Entrepreneurship is hard. Excuse me, not hard. It’s mind-changing, life-shifting, mood-swinging, energy-draining, and hard. You’re out there, embracing risk to give life to a whole new business. Every day, you’re out there, pitching for opportunities. No matter how much of a great speaker you are, that’s a tough challenge.
So, make your life easy by relying on structure, whenever you can. Having a ready-to-go pitch deck is a simple way to ease communication and improve efficiency, at all levels: impromptu meetings, funding rounds, account and media relations and so on.
Depending on the nature and stage of your business, there’s a degree of freedom to the structure and content of the deck. There are plenty of online resources to draw inspiration from. However, in my experience, details are what tend to be overlooked. You can fix three essential elements right away.
Data, data, data
Do your research. You’ll need solid numbers to back up your statements not only for the sake of an audience but also for your own peace of mind. You’ll come to a point in your entrepreneurial journey when you’ll doubt your choices. This is when you’ll be able to go back to the data: numbers will feel like a pat of encouragement on your shoulder, so keep them at hand.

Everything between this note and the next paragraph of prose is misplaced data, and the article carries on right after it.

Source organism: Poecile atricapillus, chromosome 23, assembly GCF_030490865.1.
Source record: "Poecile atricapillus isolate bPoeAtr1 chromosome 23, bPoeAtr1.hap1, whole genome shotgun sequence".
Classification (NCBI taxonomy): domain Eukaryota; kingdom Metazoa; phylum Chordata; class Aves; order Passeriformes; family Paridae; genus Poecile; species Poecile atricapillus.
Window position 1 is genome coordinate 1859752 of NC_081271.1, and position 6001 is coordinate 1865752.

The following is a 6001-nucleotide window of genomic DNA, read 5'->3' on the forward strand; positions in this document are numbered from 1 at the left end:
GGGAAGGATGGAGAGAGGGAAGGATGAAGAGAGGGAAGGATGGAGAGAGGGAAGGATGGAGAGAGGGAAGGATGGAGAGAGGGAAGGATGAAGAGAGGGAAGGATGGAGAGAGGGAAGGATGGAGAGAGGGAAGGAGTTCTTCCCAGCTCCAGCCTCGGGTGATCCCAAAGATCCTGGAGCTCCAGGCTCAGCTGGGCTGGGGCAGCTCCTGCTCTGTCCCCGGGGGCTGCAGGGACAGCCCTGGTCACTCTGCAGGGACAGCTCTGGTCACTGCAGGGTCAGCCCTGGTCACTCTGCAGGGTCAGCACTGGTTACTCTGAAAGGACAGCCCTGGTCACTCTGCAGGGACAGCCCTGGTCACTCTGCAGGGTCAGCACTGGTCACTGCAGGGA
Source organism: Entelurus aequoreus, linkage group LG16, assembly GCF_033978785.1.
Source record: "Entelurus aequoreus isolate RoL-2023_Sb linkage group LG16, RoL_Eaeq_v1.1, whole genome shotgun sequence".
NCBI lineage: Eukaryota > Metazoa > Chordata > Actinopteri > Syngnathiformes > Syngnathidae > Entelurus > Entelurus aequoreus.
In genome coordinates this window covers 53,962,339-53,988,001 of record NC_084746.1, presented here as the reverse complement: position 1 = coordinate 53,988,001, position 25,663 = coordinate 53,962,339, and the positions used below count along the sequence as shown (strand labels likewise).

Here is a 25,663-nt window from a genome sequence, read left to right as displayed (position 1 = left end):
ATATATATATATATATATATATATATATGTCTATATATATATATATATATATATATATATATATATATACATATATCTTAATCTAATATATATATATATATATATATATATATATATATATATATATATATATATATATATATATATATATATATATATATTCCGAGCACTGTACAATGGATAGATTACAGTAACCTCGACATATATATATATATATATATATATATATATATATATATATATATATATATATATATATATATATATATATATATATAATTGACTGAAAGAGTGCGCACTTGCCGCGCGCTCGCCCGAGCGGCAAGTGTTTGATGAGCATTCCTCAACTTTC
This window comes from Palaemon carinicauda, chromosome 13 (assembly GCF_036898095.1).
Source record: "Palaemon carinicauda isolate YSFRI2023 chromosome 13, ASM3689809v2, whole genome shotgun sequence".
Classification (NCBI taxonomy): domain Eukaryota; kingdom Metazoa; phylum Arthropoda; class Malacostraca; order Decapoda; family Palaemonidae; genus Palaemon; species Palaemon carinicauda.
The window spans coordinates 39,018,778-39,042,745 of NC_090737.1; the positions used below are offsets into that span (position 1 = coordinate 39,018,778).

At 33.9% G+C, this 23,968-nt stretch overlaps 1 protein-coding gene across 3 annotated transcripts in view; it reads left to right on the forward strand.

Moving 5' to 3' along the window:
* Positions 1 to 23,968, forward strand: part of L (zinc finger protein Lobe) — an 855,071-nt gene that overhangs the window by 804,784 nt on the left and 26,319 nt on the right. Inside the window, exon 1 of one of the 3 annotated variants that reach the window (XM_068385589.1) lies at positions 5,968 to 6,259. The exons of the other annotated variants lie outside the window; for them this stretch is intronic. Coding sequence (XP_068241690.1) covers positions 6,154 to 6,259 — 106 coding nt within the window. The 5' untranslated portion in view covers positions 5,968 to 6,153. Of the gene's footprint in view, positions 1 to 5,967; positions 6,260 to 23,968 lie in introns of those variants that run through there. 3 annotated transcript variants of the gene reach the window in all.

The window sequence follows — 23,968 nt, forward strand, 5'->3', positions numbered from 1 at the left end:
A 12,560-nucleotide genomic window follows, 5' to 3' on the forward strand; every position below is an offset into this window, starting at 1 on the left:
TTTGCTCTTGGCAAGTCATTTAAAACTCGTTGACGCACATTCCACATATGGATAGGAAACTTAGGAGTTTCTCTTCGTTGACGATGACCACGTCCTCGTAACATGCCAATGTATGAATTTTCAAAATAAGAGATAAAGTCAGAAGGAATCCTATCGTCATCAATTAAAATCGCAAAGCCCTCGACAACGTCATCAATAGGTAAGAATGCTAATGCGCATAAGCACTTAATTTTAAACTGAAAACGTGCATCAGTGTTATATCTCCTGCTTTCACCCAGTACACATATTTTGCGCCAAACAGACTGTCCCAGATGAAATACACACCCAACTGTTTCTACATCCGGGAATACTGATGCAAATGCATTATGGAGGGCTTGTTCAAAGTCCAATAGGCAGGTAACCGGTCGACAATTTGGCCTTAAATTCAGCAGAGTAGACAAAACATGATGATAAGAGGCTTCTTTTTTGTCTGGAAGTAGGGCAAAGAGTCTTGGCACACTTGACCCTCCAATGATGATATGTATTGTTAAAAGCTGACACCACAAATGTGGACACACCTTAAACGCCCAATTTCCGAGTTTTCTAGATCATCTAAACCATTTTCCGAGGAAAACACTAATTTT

Make it easy on the eyes
This seems such a ridiculous detail, but looks matter. Go big and simple. There has been an ever-ending debate about the most suitable choices for fonts in a presentation. The standard recommendation is a reliable 30pt font. It will force you to stick to a few, carefully selected words, and limit the visual distraction, so the listener can focus on the message you want to convey with your well-rehearsed pitch. When it comes to content, resist the impostor syndrome and keep a few aces up your sleeve for the Q&A. As for design, follow the branding guidelines and let the Milano rule guide you, i.e. when you feel it’s too minimalist, let go of one more element.
Be ready to show off…how coachable you are
This is the single most important detail you should be paying attention to. You’re what investors and clients buy into, so make sure you devote enough time to yourself. Analyze your strengths, weaknesses, aspirations, challenges, curiosities, your network. Show that you’re capable of critical thinking. Be honest in your approach to business and people management and if you realize you have a blind spot, be upfront and ask for support.